The Quote: “You ain’t heard nothin’ yet.”
Who Said It: Al Jolson in 1927’s The Jazz Singer.
This one short sentence marked the end of one era and the start of another.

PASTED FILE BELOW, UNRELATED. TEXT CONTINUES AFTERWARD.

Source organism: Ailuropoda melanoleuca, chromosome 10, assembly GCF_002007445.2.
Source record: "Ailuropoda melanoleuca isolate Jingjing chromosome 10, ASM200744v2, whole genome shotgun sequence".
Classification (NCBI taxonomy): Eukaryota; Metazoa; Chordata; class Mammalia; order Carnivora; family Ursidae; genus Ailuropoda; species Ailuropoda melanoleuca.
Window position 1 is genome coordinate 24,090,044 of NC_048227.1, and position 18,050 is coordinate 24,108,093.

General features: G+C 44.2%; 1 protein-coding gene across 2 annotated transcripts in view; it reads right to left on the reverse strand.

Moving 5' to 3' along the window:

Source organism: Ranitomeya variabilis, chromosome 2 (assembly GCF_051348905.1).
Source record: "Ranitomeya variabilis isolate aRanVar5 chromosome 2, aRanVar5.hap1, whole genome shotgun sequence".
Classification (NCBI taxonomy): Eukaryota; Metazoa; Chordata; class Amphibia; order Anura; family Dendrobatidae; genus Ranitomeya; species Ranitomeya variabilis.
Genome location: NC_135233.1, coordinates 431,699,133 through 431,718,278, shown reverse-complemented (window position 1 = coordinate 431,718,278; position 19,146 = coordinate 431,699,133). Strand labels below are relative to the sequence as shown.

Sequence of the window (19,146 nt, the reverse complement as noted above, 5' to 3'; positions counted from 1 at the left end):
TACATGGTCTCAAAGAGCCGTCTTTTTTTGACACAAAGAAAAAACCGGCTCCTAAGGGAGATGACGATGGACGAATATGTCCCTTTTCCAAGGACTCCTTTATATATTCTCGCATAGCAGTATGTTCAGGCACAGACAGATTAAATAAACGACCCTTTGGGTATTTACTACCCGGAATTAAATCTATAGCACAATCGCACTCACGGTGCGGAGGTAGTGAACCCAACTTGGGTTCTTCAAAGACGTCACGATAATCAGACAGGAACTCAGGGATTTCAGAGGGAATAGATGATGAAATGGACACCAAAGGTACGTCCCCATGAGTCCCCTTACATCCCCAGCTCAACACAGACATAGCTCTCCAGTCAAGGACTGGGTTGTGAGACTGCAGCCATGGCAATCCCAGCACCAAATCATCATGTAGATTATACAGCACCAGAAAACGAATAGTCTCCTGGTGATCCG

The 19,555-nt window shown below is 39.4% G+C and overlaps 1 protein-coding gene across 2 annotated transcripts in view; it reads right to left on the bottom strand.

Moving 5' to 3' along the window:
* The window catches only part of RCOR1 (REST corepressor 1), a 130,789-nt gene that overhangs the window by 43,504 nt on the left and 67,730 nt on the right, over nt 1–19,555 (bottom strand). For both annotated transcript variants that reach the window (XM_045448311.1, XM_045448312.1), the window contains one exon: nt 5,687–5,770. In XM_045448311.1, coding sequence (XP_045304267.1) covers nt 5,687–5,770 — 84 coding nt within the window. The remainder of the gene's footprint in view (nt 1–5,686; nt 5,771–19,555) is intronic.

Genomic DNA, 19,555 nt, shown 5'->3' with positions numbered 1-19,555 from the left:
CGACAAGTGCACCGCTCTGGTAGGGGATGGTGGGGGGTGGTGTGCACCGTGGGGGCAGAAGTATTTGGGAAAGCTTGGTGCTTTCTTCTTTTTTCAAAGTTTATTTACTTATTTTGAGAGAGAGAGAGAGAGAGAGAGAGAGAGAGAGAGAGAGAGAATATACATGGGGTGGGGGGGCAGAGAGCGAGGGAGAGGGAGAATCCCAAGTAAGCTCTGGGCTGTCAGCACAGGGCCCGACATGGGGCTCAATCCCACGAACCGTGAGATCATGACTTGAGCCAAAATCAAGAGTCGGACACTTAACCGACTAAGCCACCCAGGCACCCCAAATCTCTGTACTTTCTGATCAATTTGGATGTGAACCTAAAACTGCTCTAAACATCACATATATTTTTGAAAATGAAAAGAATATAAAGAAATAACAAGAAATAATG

The Payoff: The Jazz Singer’s phenomenal success was the death knell for silent films and many of its biggest stars. Some couldn’t learn lines; others were done in by heavy foreign accents (Pola Negri, Emil Jannings) or voices that didn’t jive with their screen personae (Norma Talmadge, John Gilbert). Hugely popular funnymen Harold Lloyd and Buster Keaton were unable to blend the highly stylized acting techniques they had developed for silent comedy with the greater realism sound inevitably demanded. By 1929, the American film industry had undergone a wholesale conversion to sound, and the silent stars were supplanted by actors with stage experience.